Which Apps Do You Start With?

I was surprised to find out how little I knew abut the iPad app market when I got my first iPad a couple of weeks ago. I spend a lot of time writing about Mac apps and searching for cool new iPhone apps, but once I got my iPad I just didn’t know exactly what I should do with it first; a feeling that is shared by many people who I’ve talked with.

The number of apps out there can be overwhelming; and if we are being honest, not every app that is out there on the App Store is going to be cool or worth your money, especially if it’s expensive. And so we come to the crux, how would you go about gathering new cool apps when you get a new device? How do you find those little app gems that “make” a device for some people? Let’s see how I did it.

The Search Begins

iPad App Store

iPad App Store.

I knew what I mainly wanted to do with my iPad was read articles and maybe even books and magazines. That’s why the first app that I looked up was Reeder, as I use it on my Mac and it is just a pleasure to read articles on. My process of finding new apps to fill my iPad with after that consisted basically of looking up my favorite apps on my iPod Touch and Mac, and searching through the “Featured” and “Top Charts” of the iPad App Store.

Through this process I picked up some cool apps that I didn’t know existed, like Flipboard, Bamboo Paper, and a few games. I also got the iPad version of a few of my favorite apps on my other devices, like Evernote, Twitter and Wunderlist. But I still felt a little lost, like I was still missing out on a lot of apps that I’d heard about before but had now forgotten. You know, that feeling you get when you think you aren’t taking full advantage of the capabilities of your device.

Contributing Factors

Starter Kit

The Starter Kit.

The thing is, there isn’t really a “Newcomers App Guide” that suggests apps that you may find interesting or “must-haves” on the App Store. Yes, Apple occasionally has features on “Starter Kits” and things like that, but when I’ve seen those features in the iOS and Mac App Stores, I’ve always felt like the apps being showcased there aren’t always as good, popular, or affordable as other apps I know. They somehow always feel a bit biased.

I also find it inconvenient to browse for new apps on the App Store as I usually end up making decisions on which apps to check out based on their icons, which don’t always do the apps justice.

There’s also the price factor. Reviews are a great way of finding an honest opinion on an app that you are about to purchase; but it is a bit inconvenient having to wage comments on a handful of different apps when you are comparing them. Also, while a general consensus of reviews should be a good indicator; I don’t always trust all reviews under an app to be as accurate or informed about other similar apps.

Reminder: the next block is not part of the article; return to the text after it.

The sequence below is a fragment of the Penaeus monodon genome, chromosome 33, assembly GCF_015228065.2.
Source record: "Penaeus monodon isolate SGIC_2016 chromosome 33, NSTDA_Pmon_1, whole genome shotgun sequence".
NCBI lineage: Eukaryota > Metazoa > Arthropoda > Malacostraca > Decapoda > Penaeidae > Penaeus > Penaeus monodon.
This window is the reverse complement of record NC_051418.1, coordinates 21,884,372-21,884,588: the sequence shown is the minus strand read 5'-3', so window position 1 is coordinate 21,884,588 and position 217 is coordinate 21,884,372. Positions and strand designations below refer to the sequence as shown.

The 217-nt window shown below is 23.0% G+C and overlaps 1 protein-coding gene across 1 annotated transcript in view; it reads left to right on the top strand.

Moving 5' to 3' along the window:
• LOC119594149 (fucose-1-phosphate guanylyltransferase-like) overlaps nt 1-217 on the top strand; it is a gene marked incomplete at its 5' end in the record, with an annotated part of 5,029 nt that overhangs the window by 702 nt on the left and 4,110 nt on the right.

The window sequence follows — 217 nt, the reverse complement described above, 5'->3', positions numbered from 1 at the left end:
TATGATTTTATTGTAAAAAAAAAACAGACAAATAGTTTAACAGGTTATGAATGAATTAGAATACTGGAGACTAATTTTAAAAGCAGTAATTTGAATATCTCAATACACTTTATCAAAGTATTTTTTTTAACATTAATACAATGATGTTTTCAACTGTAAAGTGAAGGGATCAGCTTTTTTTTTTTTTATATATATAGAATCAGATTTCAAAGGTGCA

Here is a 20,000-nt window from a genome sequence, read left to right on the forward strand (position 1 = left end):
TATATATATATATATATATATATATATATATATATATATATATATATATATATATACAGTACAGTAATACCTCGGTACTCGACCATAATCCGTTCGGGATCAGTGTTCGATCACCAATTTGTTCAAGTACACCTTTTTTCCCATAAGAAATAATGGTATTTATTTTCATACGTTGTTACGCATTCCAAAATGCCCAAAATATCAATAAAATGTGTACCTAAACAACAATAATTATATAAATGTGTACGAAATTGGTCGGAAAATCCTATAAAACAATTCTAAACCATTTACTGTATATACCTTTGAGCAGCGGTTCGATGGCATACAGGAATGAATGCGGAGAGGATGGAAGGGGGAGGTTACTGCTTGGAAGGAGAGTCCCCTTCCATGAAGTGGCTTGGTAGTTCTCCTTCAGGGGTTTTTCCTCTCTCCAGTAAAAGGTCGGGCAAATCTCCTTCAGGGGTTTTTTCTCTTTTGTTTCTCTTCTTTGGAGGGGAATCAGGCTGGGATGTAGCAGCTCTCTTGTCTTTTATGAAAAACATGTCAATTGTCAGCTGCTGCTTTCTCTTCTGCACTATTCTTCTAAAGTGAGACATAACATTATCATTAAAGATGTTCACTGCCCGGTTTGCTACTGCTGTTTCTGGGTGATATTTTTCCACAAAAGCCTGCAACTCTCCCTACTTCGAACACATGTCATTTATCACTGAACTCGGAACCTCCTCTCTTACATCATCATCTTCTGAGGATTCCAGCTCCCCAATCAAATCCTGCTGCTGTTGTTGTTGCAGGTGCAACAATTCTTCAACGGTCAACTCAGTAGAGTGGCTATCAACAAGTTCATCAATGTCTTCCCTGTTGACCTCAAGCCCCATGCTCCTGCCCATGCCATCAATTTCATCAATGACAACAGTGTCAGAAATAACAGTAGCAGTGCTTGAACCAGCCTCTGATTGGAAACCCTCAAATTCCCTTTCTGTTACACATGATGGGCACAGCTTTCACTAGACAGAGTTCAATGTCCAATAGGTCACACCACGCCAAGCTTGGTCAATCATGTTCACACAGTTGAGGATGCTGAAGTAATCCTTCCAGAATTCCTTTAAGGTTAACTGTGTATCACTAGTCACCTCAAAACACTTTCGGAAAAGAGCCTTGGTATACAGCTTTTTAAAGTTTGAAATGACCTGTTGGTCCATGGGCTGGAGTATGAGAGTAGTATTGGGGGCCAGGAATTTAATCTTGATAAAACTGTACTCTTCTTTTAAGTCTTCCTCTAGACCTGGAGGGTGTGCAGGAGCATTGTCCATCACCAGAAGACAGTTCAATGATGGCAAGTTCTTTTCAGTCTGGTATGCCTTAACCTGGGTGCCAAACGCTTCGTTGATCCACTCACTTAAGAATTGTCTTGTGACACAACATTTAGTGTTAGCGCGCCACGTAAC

“Free” or “Lite” versions of paid apps are a good way of finding which apps you really would get your money’s worth out of, yet the downside of them is that they aren’t always available, and they aren’t as convenient to keep up with (I’m still waiting for the day Apple fixes the “Lite” and “Pro” app mess by grouping them under one single upgradeable app).

What About You?

The iPad is a fantastic machine, but without cool apps to play and work around with, you can’t make the most of it. The Appstorm sites, and other sites like them are always very helpful for constantly finding and comparing the best apps for each platform, but there isn’t exactly a quick go-to guide when you just want to find suggestions on “must-have” apps.

While looking through the reviews on AppStorm is always a good way to find new apps, as we rarely review bad apps – even if some aren’t to your taste. If you’re keen on finding out the apps that “make” the editor’s, and writer’s, iPads then look out for an upcoming piece that mirrors this post on Mac.AppStorm.

In addition to that it’s definitely worth checking out our most recent massive roundup that was dangerously titled: The Top 100 iPad Apps. If you’re a newcomer to the iPad, or your friends or family are, there’s no better place to start than there!

I guess my point here is to get some debate going: as readers of this site and hopefully the other Appstorm sites, which would be your preferred way of finding “staff recommendations” or “must-have” apps on a website like iPad.Appstorm? What grabs your attention when you are browsing the homepages of our sites or the various App Stores?

How do you decide which apps to check out and which ones to pass on? How do you usually go about finding interesting new apps when you switch platforms? Let your voice be heard!